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The goal:

This email template needs to have the viewer understand all the tools available to them via the company. They are already customers of this company with an account set up so this is not a sales pitch email of any kind. It is more of a "here is all the resources you have access to from us, if you need any assistance please reach out to us" email.

The problem:

The email in question already has a lot of information that is important to the viewer. Hierarchy of said information was set in order to facilitate all the information the company needs the user to be aware of.

I am now being asked to place a customer satisfaction survey at the very top of the email above the information that the company needs the viewer to be aware of. That isn't necessarily the problem as I can obviously add a link anywhere they need it to go. The problems this presents in my opinion outweigh the (if any) advantages of having the survey first in an email.

How I see it will go down:

  1. User opens email to begin reading.

  2. User sees the survey prompt with wording indicating that the survey is in fact short and only three questions long. Survey is outside of the email through a third party survey site. (I have read the copy for it and seen the survey so this is in fact true.)

Here is where it gets convoluted. Below are all the possibilities I can see after step #2.

  1. User sees survey prompt and deletes email based on the assumption that the only purpose the email serves is to complete the survey.

  2. User ignores survey prompt and proceeds down the email.

  3. User completes survey and proceeds to watch cat videos on YouTube or do other things online, thus not going back to the email to view the important information below the survey.

  4. User completes survey and goes back to the email to read the rest of it.

I tried to order them best I could as far as the likelihood of each instance occurring. Top to bottom being highest chance of happening to lowest chance of happening.

My initially suggested layout:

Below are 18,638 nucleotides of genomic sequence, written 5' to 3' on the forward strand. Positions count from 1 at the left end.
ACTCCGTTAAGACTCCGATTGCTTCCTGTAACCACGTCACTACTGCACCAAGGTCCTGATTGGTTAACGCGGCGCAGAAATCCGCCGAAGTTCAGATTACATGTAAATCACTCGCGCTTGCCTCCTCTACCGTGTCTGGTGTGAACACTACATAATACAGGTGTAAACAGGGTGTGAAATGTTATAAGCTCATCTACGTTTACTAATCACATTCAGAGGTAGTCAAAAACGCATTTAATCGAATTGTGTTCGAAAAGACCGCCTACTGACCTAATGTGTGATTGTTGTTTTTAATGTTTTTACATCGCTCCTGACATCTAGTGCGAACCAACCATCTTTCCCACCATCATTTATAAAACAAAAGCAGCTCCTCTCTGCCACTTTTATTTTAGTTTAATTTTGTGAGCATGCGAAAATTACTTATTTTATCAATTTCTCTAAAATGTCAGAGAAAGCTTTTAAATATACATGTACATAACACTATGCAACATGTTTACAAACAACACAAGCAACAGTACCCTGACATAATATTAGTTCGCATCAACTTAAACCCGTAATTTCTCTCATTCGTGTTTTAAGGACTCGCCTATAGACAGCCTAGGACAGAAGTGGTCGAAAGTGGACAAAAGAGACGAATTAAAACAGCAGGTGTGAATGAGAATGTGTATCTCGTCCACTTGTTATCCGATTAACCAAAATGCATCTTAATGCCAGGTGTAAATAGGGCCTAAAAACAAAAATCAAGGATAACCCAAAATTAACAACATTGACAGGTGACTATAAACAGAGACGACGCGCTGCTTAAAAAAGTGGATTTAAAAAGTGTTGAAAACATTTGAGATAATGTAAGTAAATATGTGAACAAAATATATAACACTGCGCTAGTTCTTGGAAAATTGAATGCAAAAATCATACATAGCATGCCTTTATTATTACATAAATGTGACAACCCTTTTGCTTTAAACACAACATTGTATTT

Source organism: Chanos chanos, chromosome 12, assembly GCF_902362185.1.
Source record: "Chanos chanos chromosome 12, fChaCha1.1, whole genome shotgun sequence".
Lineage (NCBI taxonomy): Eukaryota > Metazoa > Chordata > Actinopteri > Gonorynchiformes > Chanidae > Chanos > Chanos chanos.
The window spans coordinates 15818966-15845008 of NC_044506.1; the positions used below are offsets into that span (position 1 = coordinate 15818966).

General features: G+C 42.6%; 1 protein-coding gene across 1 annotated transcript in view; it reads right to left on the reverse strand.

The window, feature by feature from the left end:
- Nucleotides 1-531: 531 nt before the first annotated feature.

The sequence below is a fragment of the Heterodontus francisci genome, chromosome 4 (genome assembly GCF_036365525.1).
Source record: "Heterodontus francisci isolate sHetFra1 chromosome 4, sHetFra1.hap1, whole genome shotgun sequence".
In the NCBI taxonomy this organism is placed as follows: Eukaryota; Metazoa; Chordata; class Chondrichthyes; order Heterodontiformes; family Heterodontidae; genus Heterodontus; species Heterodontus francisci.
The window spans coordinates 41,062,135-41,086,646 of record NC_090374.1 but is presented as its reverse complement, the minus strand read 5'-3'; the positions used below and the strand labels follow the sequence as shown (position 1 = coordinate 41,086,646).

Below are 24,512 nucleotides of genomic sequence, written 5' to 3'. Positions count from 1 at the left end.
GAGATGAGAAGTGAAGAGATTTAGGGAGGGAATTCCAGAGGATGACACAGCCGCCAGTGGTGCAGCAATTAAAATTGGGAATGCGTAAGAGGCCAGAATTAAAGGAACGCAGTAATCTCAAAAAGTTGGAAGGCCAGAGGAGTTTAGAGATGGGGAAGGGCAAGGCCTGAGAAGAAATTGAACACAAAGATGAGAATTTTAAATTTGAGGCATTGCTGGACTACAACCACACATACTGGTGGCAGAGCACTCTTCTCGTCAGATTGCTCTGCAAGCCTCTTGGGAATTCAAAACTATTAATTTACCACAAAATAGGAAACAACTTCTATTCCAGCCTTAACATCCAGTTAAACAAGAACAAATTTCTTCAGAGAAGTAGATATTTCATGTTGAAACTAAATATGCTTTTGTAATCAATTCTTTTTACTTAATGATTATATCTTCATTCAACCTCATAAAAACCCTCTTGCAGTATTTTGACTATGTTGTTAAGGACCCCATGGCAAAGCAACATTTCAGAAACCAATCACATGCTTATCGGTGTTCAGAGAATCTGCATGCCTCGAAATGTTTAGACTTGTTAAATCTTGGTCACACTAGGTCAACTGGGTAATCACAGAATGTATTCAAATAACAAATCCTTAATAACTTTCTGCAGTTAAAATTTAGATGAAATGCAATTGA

1. Welcome line.

  2. Information the company needs the viewer to see and understand.

  3. Survey line after information in #2.

  4. Thank you line.

My own assumptions:

I'm guessing my point of contact is being pressured to get results from the survey and is not aware of the negative impact the suggested hierarchy will present by placing a survey before important copy.

There is significant push to put the survey at the top for reasons I am not aware of and have asked several times. I have tried finding research done / case studies to back up my stance of not placing a survey prompt above important information, but have not found anything relating to emails. At this point I can only voice my opinions on the matter to them in concerns of actually achieving the goal of this email template.

Question:

Am I wrong in strongly suggesting the survey come last below all the information the company wants / needs the user to understand?

Is there any research / case study that I have missed that can back this stance?

The first section of this email requires the user to log into an account. Would this be an appropriate place to prompt the survey after setting up the account and logging in to complete the satisfaction survey?

User testing is out of the question sadly.

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User feedback surveys, when presented online, are for the most part purely business requirements and not in any way a benefit to UX in general. Quite the contrary, actually, as they are often an annoyance and get in the way for the user.

In every user test I've been in on a site that uses Foresee, there's usually many comments along the line of "the survey was annoying".

Granted, you can sometimes get some OK feedback if there is open-ended questions, but odds are you're likely going to get a heavily biased user set--namely users so annoyed that they go out of their way to fill out a survey. :)

So, you are not wrong from a UX perspective. The question is whether or not UX concerns trump business concerns in this particular case.

  • That pretty much confirms my thought process. Any evidence I can bring to the table to back that stance up? Thanks! – GeneticStyles Feb 2 '15 at 20:05

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